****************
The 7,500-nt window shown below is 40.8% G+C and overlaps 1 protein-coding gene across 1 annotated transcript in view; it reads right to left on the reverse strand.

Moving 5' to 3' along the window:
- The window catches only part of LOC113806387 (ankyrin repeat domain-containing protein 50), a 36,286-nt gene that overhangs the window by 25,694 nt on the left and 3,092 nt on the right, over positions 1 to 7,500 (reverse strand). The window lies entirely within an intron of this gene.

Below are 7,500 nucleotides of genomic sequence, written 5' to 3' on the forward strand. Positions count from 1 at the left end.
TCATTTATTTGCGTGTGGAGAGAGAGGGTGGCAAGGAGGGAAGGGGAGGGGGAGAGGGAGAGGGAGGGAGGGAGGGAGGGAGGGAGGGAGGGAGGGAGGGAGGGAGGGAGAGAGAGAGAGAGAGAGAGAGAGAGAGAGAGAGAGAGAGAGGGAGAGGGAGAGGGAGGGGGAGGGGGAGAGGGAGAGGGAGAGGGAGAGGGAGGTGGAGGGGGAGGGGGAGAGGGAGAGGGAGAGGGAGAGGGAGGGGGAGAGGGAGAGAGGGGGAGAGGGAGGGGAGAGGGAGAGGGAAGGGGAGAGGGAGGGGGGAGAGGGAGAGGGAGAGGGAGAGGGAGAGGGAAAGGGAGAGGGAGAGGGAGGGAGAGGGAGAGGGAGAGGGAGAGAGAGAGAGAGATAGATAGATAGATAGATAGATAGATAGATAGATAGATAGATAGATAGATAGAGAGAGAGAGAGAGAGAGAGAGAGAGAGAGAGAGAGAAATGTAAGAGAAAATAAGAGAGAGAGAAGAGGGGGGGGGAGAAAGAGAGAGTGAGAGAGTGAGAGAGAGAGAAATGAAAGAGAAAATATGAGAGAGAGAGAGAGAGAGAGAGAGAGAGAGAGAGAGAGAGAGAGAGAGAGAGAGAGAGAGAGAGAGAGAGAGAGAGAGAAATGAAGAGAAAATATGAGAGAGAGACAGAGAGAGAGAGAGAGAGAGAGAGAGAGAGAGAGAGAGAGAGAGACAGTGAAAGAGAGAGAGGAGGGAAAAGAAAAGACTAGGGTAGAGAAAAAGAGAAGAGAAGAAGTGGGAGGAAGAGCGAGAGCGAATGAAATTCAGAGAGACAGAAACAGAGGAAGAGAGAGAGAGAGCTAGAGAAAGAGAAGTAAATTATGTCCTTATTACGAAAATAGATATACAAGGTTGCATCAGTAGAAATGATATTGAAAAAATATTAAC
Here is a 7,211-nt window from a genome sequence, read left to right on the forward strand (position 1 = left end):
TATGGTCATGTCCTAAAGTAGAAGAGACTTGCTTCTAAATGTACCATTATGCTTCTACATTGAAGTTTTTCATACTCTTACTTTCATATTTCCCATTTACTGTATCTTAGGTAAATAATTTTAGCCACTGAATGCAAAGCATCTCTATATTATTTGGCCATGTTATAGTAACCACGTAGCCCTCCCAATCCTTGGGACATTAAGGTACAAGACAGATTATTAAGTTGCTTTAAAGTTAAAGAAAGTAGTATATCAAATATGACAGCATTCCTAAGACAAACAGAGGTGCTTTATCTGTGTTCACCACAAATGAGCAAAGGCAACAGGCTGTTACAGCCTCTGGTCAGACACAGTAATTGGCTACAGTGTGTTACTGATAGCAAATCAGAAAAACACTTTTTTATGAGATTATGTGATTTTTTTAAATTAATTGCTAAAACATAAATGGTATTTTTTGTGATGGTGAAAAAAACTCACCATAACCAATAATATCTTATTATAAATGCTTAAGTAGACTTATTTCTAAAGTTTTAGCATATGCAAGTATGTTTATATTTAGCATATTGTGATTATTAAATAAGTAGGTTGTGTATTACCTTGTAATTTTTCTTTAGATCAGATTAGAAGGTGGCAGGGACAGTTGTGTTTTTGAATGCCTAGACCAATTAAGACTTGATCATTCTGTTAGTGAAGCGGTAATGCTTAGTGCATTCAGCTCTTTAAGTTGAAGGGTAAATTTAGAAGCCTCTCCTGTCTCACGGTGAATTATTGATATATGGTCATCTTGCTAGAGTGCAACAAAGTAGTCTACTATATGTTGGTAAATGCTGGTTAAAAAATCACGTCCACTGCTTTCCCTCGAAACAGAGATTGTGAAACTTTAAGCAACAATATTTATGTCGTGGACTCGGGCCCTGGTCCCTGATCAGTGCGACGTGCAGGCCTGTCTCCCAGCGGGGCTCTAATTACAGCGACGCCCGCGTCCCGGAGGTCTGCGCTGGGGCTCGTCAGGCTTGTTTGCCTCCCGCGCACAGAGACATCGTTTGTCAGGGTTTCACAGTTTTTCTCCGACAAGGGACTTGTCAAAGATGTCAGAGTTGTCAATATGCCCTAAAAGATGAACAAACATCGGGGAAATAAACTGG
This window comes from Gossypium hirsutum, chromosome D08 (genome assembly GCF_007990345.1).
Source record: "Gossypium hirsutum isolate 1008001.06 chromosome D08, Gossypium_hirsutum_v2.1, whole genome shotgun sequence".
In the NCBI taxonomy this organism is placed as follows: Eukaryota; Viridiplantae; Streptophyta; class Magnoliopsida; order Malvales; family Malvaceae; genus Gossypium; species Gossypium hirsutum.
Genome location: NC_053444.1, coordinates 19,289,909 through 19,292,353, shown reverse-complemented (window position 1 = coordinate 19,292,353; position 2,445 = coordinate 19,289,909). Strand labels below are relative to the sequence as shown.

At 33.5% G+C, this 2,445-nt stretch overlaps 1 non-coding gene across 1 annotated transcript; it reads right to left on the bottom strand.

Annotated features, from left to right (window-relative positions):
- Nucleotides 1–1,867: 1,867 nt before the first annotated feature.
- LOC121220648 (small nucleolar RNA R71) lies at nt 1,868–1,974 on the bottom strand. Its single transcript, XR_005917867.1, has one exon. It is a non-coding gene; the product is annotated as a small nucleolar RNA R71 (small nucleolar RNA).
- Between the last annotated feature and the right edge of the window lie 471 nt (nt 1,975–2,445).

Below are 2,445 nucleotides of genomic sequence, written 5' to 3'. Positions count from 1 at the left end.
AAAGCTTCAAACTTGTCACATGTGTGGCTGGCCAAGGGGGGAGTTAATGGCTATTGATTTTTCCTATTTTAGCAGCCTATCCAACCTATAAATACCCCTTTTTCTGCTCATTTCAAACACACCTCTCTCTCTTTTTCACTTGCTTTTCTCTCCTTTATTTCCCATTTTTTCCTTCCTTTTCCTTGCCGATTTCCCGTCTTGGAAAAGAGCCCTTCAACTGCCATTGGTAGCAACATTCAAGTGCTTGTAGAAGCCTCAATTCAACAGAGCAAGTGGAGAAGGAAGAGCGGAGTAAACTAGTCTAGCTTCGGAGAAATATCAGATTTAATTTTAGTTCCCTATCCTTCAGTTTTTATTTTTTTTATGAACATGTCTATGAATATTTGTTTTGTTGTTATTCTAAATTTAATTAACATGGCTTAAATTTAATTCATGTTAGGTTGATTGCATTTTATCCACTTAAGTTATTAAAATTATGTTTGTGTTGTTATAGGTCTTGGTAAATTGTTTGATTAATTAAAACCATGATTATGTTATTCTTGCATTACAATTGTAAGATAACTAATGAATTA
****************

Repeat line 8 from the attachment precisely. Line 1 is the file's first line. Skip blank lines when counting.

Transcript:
This window comes from Gossypium hirsutum, chromosome D08 (genome assembly GCF_007990345.1).